Lieutenant Emmel and another came in from hunting, about dusk, ignorant of the fate of their fellows, and seeing the tent gone they supposed the place of the camp had been changed. Hearing a noise at the river, Emmel went down to the bank, whence he saw through the willows, on the opposite side, a camp of thirty Indian lodges, a woman coming down to the river with a brass kettle which he would have sworn was his own, and also a white man bound by both arms to a tree. He could not recognise the prisoner, but supposed he was an American. On returning to the place where Cheek had pitched his tent, he saw his dead body without the scalp, lying where he had bravely met his end. He then hastened to the Fort where his arrival has been noticed before. A greater part of the garrison, with myself, started out on the morning of my coming in to go in pursuit of the Indians, up the river, and to bury our dead. We found and buried the corpses of our murdered comrades, Cheek and Ayers; the latter being found in the river near the bank. Hull was never heard of, and two others, Rucker and Fleehart were also missing; being killed or taken prisoners by the Indians. An Indian was found dead, with two bullets in his body, supposed to be from Cheek's pistol. The body was carefully concealed under leaves and earth, and surrounded by logs. We followed the trail of the savages for two days when we missed it and gave up the chase. Many of the men wished to pursue them into the mountains, but Col. Menard judged it imprudent to go further in search of them, as we should, probably, come upon an army of which this party was but a detachment. He thought the main body was very large, and not distant from us or the Fort, and therefore determined to return and await them there. We accordingly retraced our steps to the Fort, and remained in it, with our whole force, for several days, expecting an attack. No attack was made, however, nor did an enemy make his appearance afterwards, except in the shape of white, grey, brown and grizzly bears. Seeing nothing of our enemies, the Blackfeet, we soon became emboldened and ventured out of the Fort to hunt and trap, to the distance of about six miles. In these short expeditions the men had frequent encounters with bears, which in this region are of enormous size, sometimes weighing 800 pounds each, and when wounded, are the most terribly ferocious and dangerous to the hunter of all other animals. The African Lion and Bengal Tiger are the only beasts of prey, that in ferocity and power, can be compared with the Grey or Grizzly Bear of the Rocky Mountains. These were the terrors of our men as much as were the Indians, and they usually spoke of them both as equally terrible and equally to be avoided. The great strength of the Bear, his swiftness and utter insensibility to danger when wounded, render him as dangerous to the hunter as the Tiger or the Lion. The first shot is seldom fatal upon him, on account of the thickness of his skin and skull, and the great quantity of fat and flesh that envelope his heart, and make an almost impenetrable shield in front. I will relate a few adventures with this North American king of beasts, and then proceed with my narrative.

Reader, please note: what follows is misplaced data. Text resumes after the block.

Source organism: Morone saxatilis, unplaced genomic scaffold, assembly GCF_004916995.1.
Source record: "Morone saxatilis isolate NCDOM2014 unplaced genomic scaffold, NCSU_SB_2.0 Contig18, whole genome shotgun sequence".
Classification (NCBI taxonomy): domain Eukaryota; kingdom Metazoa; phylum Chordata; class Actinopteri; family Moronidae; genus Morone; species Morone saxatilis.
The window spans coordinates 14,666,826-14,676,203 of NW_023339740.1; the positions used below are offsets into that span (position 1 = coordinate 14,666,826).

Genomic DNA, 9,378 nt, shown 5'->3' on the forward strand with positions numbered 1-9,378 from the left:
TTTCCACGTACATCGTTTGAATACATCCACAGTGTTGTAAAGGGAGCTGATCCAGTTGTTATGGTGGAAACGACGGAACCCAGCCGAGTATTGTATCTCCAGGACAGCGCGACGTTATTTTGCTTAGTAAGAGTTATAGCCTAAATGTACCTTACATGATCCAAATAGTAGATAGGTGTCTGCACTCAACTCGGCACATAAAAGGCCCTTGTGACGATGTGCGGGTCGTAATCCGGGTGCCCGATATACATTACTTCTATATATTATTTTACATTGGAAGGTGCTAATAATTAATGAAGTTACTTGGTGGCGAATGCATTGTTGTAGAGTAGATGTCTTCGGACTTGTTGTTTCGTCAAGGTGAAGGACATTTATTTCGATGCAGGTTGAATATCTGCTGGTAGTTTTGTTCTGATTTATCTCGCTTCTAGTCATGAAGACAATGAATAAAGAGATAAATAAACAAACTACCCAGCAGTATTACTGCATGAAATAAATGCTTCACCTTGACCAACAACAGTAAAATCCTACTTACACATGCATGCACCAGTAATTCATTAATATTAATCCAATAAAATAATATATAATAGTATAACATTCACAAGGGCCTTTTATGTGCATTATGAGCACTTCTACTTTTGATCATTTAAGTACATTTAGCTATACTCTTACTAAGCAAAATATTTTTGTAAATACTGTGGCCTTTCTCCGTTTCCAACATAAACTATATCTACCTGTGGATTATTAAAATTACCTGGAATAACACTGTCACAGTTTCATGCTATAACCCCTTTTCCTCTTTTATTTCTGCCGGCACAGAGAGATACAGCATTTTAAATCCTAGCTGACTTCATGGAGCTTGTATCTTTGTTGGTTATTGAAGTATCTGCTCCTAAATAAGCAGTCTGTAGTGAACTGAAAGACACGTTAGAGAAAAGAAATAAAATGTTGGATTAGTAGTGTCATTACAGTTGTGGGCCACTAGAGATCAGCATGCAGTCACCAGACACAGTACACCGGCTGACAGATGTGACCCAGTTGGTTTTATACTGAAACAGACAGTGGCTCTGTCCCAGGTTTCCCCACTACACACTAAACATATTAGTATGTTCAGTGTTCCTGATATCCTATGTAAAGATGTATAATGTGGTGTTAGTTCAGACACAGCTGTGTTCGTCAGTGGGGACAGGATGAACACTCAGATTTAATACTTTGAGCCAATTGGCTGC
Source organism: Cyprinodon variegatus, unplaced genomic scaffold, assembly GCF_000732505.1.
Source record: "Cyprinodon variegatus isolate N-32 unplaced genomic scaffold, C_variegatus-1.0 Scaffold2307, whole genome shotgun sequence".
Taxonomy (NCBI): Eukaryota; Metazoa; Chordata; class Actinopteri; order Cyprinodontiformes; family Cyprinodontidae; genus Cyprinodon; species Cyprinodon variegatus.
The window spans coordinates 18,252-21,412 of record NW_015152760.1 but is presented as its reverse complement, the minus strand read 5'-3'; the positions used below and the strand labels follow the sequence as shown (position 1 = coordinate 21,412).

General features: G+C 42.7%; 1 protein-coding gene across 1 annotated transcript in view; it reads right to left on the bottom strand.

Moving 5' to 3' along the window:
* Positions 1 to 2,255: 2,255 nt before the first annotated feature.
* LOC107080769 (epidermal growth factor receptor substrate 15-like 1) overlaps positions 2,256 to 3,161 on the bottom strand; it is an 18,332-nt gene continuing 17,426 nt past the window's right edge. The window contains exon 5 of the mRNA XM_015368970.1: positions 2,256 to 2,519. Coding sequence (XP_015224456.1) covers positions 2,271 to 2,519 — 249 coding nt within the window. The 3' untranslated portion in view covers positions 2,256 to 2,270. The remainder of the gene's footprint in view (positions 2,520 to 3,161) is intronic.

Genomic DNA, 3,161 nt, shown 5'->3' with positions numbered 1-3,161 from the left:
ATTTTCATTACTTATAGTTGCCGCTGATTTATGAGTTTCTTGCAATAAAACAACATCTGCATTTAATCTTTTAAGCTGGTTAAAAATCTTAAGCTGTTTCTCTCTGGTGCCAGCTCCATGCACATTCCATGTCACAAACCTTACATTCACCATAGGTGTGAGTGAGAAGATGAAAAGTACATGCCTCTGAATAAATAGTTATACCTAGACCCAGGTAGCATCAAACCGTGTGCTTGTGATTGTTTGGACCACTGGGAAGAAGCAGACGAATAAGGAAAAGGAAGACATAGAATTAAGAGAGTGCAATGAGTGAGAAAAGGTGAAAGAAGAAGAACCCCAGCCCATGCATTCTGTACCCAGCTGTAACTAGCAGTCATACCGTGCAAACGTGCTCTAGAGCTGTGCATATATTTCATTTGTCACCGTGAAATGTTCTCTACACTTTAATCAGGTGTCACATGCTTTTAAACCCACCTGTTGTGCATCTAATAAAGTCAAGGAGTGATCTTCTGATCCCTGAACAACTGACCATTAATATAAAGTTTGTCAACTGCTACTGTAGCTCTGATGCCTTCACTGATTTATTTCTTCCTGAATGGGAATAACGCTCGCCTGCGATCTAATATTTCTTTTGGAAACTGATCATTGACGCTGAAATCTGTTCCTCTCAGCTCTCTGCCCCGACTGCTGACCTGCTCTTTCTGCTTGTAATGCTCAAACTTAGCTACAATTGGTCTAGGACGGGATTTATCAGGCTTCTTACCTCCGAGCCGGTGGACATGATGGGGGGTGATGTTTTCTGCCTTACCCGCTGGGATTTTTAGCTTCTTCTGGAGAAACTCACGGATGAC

Ware, an American, was hunting on an island in the Madison river, a short distance from the Fort and came suddenly, in a buffalo path, upon a white or grey Bear. He fired at the monster, wounded him in the breast, and then ran for his life, with the Bear at his heels, and saved himself by plunging into the river. His pursuer laid himself down on the bank and in the last struggle of death, fell into the water, where he died. Ware drew him out, took off the skin and was cutting and hanging up the meat, when he heard the noise of another Bear in the thicket near by. He hastened to the Fort for assistance and a party, with me, went over to the island. When there, we separated in our search, and in beating about the bushes, I, with my dog, entered a narrow path, and had gone some distance, when I saw the dog ahead, suddenly bristle up, bark and walk lightly as if scenting danger. I called to the men to come up, and watched the dog. He soon found the bear guarding a dead elk, which he and his dead companion had killed and covered with leaves. As soon as he saw the dog he plunged at him, and came furiously toward me, driving the dog before him and snorting and raging like a mad bull. I levelled my gun and snapped, and then ran with the bear at my heels, and his hot breath upon me. I reached the river bank, and turned short up a path, in which I met my companions coming to my call. They, however, seeing me running, were panic stricken and took to their heels also, thus were we all in full retreat from bruin, who crossed the river and fled through the willows on the other side. We heard him crashing his way for many hundred yards. On another occasion, a party had wounded a bear which instantly gave chase and overtook a Shawnee Indian in the company named Luthecaw, who had stumbled over some brush and fallen. He grasped the Indian by the double capeau and coat collar and stood over him, while we fired six shots into the bear, which fell dead upon the Indian, who cried out that the bear was crushing him to death, but arose unhurt, as soon as we removed the tremendous weight of the dead monster from his body. His jaws were firmly closed upon the Shawnee's "capeau" and coat collar, who arose at last with "sacre moste, I'est crazy, monte"--"damn the bear, he almost mashed me."